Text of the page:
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What Can We Expect from the 2022 Women’s WorldTour?

By Megan Flottorp

Earlier this summer, the UCI released the official Women’s WorldTour calendar for 2022—and it includes some very pleasant surprises, indeed! Although we’re currently looking with anticipation to the women’s Olympic road race this weekend, we also like to make sure we have plenty of future excitement to look forward to, in order to avoid those post-race blues. So whether you’ve been a diehard fan for years, or are just discovering the dynamism and ferocity of the women’s peloton, here’s a little taste of what you have to look forward to next year. 

Early season overview

The WWT calendar starts on March 5, with the Italian gravel classic Strade Bianche, and will feature 22 events in total—with 10 stage races in the mix. The Italian opener will be followed a week later by the Ronde van Drenthe, and that’s just the beginning of an action-packed spring! The Trofeo Alfredo Binda, the Oxyclean Classic Brugge-De Panne, Gent-Wevelgem, Tour of Flanders, Paris-Roubaix, the Amstel Gold Race, the Flèche Wallonne and Liège-Bastogne-Liège are also on the program for the first part of the season.

Liège-Bastogne-Liège Women
Demi Vollering wins the 2021 Liège-Bastogne-Liège. © Profimedia

Tour de France Femmes steals the show

Of course, the big star of next year’s calendar will be the first-ever Tour de France Femmes—the long-awaited offering from men’s Tour de France promoter a The women’s race will run July 24–31, one week after the men’s event, and it seems that it will replace the one-day La Course (which is currently absent from the calendar).

Although notably shorter, featuring only eight days of racing, ASO has promised that the women’s rendition of the race will, nevertheless, adopt the same codes, values, and symbols as the men’s event. The women will open this history-making event on the same day that the men finish the final stage of their race, both ending in Paris on the Champs-Elysées on July 24.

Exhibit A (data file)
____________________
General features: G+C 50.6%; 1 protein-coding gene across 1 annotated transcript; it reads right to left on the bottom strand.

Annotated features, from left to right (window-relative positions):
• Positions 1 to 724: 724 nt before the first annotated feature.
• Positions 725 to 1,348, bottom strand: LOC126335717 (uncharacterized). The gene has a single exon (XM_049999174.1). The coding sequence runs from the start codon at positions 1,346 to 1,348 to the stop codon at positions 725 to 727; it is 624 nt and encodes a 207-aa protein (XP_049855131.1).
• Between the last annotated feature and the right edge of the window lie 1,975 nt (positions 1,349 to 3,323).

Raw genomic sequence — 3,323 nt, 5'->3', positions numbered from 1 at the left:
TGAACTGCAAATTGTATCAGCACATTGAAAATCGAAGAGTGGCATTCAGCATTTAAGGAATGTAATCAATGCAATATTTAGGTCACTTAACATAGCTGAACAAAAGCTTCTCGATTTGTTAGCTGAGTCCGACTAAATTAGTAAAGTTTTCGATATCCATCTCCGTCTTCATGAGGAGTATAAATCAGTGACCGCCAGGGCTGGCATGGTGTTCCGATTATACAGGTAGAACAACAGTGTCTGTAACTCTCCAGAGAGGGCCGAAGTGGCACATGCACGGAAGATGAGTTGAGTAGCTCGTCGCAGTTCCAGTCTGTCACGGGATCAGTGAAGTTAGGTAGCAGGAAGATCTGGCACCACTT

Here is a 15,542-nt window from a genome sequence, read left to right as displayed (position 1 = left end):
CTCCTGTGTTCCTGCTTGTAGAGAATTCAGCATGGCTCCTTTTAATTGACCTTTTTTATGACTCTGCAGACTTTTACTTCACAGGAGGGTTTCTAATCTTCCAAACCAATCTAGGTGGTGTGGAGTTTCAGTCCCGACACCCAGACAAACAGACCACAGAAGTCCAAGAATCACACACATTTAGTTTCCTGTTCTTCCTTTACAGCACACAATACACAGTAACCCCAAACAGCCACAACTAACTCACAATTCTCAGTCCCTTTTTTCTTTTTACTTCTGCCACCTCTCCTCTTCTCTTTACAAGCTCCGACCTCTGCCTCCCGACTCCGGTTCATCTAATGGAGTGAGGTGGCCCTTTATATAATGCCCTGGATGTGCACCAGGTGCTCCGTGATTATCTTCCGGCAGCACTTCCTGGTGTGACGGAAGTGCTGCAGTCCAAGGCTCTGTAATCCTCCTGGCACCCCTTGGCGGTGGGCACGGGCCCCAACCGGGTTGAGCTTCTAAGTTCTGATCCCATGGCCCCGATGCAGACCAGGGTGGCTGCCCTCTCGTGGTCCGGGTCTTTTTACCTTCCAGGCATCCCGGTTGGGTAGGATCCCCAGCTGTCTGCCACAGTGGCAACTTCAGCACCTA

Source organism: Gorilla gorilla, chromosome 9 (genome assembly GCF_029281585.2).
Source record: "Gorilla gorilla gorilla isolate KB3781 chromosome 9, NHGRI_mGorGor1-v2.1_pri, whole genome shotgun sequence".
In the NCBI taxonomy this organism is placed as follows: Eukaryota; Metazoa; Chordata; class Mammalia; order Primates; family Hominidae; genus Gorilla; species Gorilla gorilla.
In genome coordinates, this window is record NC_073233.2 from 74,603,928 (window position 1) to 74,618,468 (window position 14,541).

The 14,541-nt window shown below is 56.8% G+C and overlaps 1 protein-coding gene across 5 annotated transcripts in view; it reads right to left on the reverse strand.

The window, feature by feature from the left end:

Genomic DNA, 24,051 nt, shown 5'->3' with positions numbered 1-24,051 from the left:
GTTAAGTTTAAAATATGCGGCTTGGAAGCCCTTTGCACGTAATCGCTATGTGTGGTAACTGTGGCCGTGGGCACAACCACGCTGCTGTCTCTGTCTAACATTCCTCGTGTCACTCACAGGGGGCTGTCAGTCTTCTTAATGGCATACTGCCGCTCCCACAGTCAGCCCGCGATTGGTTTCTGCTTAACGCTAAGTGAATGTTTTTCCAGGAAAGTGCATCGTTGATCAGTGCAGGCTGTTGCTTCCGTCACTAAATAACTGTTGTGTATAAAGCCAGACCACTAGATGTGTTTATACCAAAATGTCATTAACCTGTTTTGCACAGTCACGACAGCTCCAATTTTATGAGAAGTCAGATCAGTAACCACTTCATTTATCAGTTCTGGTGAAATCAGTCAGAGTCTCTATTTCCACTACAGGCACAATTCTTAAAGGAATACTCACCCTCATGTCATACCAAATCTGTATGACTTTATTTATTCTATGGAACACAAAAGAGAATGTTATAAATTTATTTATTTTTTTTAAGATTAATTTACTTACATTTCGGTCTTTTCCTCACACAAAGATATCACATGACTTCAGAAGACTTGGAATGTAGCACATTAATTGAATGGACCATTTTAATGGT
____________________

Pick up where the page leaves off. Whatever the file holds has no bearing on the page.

As celebrated by many in the cycling community, the women’s race will be sponsored by global online fitness platform Zwift. As such, the race will be given the official name “Tour de France Femmes avec Zwift” during its initial four-year partnership with the company.

“Building an event like the Tour de France Femmes avec Zwift means offering women’s cycling an event that is ready to highlight the sporting qualities of some exceptional riders,” said Christian Prudhomme, director of the Tour de France. He went on to say that “the birth of this race represents the prospect of seeing a women’s race rise to the top of world sport.

Complete details of the Women’s race should be announced on October 14, when the 2022 Tour de France is presented at the Palais des Congrès de Paris.

Giro Rosa is back

Another exciting change on the 2022 calendar is the return of the Giro d’Italia Donne to the Women’s WorldTour. The race, more commonly known (and loved) as the Giro Rosa, has been restored to WWT status after being downgraded to 2.Pro status in 2021. This fan and rider favourite will run from July 1–10, two weeks ahead of the Tour de France Femmes.

Giro Rosa
The Giro Rosa will be back in 2022. © Profimedia

More long stage races

In addition to the completely new additions, two other stage races will see a boost in race days for the 2022 season; the Ladies Tour of Norway will become the Battle of the North and unfold over six, rather than four, days in August, and Ceratizit Challenge by La Vuelta moves from three to four days in September.

In addition, two events that we haven’t seen in a few years will be back on the calendar for 2022. As it stands, Great Britain’s Prudential RideLondon Classique is scheduled for May 27–29, and the Postnord Vårgårda WestSweden road race and time trial are scheduled for August 6–7.

Additional teams to compete

Finally, an exciting amendment to the WWT structure for 2022 involves how teams are invited to participate in UCI Women’s WorldTour events. From next season on, race organisers will be required to invite not only the 15 UCI Women’s WorldTeams, but also the two best UCI Women’s Continental Teams. This is very exciting news for a lot of fresh cycling hopefuls, and as stated by the UCI, the increase in the number of invited teams from 15 to 17 “aims to stimulate the development of women’s teams.”

That is certainly a goal that we can get on board with! You can find the complete Elite Women’s WorldTour calendar here.